Encouraging workers to revisit old decisions, especially as their income levels and personal situations change over time, would also provide plan sponsors and their vendor partners with additional opportunities to reemphasize the value of retirement savings plans to workers. Financial education is most effective when delivered “just in time” and tied to specific decisions. Just like anything, people tend to forget what they’ve been taught, especially if significant time has passed since the education was provided and they haven’t brushed up on that information. It doesn’t matter how much time is dedicated to financial education at a particular point in time. This is why providing more frequent, bite-sized information that people can act on, is more likely to help people build their financial literacy over time.
Researchers have also found that within households, the individual with responsibility for financial decisions often builds more financial knowledge over time than the partner who does not engage with financial decision-making. This insight has important implications for household partnerships. Individuals who offload financial decisions to a partner, often miss out on building their financial literacy over the course of their lives.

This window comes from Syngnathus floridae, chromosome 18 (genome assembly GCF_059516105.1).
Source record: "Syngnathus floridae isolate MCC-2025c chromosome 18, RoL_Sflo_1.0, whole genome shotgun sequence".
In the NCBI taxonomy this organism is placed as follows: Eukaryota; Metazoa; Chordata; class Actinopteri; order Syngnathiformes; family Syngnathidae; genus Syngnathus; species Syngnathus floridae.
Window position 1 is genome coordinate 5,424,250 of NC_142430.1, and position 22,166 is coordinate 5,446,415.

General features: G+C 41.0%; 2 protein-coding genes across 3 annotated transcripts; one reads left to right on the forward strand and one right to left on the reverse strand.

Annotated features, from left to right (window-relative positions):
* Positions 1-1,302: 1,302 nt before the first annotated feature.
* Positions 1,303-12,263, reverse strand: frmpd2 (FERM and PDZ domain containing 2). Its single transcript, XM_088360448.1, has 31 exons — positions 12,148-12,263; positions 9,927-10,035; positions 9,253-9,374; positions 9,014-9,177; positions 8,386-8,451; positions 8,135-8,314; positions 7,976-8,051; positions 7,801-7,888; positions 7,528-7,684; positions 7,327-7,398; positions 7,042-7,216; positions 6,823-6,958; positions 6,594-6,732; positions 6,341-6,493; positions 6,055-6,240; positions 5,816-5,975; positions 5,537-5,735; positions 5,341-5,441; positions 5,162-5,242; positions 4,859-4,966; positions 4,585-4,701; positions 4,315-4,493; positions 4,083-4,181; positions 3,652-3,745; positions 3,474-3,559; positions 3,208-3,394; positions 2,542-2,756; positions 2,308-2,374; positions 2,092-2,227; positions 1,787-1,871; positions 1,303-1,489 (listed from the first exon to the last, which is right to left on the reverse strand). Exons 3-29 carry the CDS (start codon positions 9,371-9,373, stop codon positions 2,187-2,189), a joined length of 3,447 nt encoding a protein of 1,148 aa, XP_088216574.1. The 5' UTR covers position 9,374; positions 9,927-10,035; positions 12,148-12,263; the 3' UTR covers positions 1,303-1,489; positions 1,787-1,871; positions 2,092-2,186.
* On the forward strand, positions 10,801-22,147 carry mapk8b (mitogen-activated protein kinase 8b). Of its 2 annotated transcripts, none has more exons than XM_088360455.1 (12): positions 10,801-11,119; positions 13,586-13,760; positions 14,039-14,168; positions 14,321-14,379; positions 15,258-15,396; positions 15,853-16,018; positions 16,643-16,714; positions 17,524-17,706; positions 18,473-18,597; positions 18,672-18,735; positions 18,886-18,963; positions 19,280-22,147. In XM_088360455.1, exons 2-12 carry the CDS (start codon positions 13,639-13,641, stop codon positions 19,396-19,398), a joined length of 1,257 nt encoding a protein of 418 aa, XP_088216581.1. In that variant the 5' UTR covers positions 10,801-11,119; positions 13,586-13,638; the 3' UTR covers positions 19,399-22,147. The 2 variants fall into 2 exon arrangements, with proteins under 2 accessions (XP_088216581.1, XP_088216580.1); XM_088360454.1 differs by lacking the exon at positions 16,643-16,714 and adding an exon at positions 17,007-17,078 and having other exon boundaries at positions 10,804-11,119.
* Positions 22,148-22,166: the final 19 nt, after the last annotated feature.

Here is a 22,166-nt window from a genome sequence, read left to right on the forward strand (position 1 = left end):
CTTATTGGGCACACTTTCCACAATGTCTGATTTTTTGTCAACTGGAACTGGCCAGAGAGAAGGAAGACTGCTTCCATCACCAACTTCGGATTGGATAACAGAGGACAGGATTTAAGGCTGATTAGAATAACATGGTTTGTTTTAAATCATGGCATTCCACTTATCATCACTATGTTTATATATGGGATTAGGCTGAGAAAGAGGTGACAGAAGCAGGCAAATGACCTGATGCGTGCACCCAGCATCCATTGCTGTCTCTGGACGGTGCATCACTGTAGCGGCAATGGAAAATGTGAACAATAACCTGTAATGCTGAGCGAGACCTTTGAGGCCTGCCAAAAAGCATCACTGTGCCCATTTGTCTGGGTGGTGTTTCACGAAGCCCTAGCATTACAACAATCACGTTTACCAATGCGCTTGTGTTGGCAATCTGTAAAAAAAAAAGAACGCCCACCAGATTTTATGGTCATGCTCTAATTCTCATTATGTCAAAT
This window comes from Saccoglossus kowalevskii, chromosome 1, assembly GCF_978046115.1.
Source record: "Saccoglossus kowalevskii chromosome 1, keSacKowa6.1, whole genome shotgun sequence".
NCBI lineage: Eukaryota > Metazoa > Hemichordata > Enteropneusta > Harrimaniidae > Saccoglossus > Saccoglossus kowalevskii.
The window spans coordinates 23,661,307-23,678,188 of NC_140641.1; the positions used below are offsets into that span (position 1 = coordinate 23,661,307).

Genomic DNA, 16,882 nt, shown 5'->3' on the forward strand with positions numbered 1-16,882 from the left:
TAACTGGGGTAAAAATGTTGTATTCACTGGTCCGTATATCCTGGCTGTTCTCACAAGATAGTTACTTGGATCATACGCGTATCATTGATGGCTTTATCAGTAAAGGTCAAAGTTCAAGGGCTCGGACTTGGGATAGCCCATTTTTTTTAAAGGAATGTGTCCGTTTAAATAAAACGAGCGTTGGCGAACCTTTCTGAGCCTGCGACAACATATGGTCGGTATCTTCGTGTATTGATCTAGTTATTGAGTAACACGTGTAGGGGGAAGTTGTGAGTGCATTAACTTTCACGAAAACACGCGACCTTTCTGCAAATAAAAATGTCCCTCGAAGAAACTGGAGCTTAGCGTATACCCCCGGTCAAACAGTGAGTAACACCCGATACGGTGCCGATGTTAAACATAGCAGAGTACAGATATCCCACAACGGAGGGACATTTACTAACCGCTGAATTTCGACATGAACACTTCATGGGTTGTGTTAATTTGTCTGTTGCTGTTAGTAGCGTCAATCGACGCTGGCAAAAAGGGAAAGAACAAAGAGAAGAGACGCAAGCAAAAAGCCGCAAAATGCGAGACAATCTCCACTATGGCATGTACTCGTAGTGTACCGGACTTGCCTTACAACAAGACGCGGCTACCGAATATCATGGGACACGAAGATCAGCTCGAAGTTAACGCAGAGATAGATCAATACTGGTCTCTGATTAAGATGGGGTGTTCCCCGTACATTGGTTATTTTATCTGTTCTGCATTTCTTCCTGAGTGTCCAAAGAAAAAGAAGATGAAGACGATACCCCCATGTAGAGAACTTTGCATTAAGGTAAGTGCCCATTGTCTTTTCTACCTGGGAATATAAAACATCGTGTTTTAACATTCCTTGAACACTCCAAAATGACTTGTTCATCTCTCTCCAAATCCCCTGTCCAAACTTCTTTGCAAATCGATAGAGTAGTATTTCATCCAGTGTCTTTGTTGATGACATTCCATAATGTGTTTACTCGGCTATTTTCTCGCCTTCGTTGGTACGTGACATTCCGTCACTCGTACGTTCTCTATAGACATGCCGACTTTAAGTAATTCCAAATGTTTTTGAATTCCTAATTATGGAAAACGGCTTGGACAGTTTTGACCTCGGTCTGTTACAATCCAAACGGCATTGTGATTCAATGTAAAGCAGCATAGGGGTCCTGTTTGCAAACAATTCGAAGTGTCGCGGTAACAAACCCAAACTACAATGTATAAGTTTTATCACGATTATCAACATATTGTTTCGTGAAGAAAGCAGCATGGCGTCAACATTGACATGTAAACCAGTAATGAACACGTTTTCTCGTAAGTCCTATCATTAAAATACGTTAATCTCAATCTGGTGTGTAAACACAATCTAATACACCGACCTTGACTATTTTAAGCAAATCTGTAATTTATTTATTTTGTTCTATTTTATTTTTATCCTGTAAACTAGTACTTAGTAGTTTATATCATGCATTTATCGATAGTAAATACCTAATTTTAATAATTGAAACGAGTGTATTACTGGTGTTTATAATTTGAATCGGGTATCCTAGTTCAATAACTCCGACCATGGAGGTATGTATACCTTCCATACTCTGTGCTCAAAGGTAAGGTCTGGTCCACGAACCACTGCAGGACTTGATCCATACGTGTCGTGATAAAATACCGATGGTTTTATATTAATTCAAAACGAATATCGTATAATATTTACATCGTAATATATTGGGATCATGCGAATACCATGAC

Effectively reaching and engaging employees and plan participants of varying needs, backgrounds, and experiences requires a deep cultural competency as well as an expert understanding of marketing and behavioral science. Relevant and appropriate content varies from group to group. Unskilled marketers and financial advisors can easily miss the mark. For example, messages geared toward women about their finances can often come across as patronizing, further exacerbating frustration and feelings of injustice. Even experienced public speakers can struggle in this area. Personal finance expert Suze Orman faced backlash following a keynote speech she gave at a conference geared toward higher ed professionals. Conference organizers apologized for her culturally “tone-deaf, uninformed, and out of touch” remarks that did not address systemic barriers that have prevented many under-represented groups from building financial literacy and wealth.